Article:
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Your Post-Baby Body: Taming Expectations


Jessica Simpson has been all over the news this past week. As the mother of 4-month old Maxwell Drew, Simpson revealed to USA Today that she “ate what she wanted while pregnant, and indulged in anything and everything including mac and cheese”–something she reportedly hasn’t touched since joining Weight Watchers (she’s a current spokesperson). Today she’ll be Katie Couric’s new show, Katie, to continue the conversation.

While Simpson hasn’t said how much weight she gained–is it really our business, anyway?!–the 32 year-old says she’s eating less, regularly working out with a trainer, and losing weight each week.

As reported in USA Today–and mentioned on the Today Show and other TV programs–Simpson has also said she’s no supermodel. “My body is not bouncing back like a supermodel. I’m just your everyday woman who is trying to feel good and be healthy for her daughter, her fiancé and herself.” As a registered dietitian and mother of two boys, I applaud Simpson for her honesty and relatability as she admits to her current struggle.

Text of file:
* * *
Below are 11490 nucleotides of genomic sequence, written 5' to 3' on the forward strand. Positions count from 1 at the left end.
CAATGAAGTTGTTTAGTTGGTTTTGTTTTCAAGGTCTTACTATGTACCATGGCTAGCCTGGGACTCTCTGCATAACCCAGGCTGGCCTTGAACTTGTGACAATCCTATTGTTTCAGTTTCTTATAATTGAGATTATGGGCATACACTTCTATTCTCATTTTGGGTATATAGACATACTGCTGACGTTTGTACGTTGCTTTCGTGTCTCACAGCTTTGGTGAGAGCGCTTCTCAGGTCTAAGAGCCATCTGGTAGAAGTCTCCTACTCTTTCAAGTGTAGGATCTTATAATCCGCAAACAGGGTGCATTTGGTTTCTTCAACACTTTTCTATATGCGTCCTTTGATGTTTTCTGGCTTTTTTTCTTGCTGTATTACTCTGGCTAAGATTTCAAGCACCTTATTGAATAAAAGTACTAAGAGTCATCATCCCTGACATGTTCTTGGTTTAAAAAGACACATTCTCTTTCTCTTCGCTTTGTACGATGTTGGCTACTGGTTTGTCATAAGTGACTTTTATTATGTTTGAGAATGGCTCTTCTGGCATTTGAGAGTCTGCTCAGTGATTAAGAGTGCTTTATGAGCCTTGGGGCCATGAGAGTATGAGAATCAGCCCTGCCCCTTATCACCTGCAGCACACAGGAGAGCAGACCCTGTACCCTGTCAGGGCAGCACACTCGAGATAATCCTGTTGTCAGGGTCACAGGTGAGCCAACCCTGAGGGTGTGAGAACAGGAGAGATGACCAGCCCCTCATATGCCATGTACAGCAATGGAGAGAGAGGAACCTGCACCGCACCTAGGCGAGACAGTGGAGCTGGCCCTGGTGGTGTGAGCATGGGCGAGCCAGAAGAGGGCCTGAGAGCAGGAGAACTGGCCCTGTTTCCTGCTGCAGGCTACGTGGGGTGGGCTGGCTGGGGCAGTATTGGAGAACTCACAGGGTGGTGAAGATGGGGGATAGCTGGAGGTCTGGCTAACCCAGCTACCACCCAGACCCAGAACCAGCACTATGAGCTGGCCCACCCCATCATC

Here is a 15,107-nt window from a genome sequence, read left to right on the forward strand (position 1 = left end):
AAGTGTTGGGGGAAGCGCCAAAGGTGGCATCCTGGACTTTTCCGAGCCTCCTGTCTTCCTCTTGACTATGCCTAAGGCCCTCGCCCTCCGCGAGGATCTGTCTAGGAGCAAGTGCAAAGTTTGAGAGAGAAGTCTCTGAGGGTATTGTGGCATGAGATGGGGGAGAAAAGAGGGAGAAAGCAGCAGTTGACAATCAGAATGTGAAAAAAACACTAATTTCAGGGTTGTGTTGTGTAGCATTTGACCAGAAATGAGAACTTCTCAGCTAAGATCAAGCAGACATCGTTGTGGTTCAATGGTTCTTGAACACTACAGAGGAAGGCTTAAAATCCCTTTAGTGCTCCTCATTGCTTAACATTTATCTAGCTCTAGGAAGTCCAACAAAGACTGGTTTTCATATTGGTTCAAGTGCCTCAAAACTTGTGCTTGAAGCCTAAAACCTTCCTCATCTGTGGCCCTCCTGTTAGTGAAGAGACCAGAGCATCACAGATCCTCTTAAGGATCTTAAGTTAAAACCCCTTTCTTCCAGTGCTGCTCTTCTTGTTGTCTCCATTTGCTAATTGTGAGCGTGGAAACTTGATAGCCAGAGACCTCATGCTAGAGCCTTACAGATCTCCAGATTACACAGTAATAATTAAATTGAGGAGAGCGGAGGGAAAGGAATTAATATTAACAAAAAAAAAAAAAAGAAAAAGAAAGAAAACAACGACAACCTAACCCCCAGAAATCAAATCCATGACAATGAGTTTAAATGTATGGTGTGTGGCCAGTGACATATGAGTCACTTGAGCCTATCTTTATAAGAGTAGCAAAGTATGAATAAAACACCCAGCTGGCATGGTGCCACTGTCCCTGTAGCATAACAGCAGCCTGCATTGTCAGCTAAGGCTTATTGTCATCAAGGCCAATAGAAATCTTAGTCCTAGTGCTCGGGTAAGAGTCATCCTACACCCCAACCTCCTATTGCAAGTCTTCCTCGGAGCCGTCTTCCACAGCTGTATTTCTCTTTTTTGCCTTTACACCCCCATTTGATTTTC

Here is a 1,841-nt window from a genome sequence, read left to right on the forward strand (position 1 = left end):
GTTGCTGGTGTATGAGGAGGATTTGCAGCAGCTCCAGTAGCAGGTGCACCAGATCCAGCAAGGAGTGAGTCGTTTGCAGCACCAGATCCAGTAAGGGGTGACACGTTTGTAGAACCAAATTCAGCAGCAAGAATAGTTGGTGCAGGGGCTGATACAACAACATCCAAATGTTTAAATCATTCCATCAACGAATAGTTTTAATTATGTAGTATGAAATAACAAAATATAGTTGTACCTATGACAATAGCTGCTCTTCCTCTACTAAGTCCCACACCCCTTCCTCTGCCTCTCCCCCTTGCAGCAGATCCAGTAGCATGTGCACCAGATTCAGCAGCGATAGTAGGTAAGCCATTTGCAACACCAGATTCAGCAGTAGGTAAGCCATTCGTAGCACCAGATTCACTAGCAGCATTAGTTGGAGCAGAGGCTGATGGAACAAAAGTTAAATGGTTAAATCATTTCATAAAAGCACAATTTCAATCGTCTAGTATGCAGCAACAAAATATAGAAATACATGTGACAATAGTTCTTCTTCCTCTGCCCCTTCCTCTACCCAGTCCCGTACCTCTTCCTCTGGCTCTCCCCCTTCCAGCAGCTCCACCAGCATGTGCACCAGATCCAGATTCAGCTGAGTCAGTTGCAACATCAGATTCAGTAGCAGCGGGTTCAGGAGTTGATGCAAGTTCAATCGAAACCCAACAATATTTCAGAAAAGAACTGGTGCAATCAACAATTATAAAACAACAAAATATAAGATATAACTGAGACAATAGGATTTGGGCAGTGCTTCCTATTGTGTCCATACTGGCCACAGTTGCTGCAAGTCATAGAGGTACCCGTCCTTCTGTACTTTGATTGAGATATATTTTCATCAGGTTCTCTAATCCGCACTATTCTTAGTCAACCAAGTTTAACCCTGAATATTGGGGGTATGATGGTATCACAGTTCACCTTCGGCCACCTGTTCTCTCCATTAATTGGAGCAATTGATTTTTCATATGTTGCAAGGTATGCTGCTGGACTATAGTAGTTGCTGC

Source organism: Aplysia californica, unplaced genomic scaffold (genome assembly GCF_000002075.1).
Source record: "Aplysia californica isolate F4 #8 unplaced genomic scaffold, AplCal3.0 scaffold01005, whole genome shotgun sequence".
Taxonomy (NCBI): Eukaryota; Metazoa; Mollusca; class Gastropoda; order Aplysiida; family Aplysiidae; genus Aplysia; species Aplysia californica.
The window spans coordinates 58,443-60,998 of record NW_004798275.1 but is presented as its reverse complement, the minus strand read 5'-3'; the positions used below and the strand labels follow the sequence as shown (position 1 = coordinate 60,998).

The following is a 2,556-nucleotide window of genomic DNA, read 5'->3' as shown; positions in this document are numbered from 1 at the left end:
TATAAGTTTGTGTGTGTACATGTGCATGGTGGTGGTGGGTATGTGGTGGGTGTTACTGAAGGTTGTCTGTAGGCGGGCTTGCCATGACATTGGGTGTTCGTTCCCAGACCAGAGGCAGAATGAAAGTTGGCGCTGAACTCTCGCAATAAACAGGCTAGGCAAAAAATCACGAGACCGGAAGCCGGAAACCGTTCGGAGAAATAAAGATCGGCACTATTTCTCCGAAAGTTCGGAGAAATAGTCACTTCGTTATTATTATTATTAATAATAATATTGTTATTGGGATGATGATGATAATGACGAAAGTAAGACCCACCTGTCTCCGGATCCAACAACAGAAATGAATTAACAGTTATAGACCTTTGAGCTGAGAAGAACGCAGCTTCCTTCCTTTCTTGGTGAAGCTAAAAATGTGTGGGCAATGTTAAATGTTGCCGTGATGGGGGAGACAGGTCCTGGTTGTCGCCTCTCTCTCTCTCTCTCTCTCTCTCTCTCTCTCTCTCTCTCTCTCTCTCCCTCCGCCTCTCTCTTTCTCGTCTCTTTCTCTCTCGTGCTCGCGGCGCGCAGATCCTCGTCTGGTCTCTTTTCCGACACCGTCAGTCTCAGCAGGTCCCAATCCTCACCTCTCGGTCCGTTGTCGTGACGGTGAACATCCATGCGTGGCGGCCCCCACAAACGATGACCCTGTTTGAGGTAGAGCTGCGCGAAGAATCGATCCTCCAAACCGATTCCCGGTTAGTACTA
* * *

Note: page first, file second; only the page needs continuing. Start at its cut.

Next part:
I won’t be a cynic by saying Simpson is telling all (or almost all!) to make her future success (which no doubt includes getting into a bikini–and perhaps doing so in a Weight Watcher commercial) that much more noteworthy. I do sense a genuine and authentic spirit in her plight. But let’s be honest– Simpson, a successful fashion designer and singer, is one of the lucky ones. She can afford to get help to get her body back. She’s being paid to follow and represent a reputable commercial weight loss program, and she reportedly works out with a celebrity trainer several times a week. Yes–she is more fortunate than most women post-pregnancy who have minimal or no help to get their bodies back. But to Simpson’s credit, no one can or should take full responsibility for her getting back into shape–after all, she’ll have to work at it like all of us, and she has already started.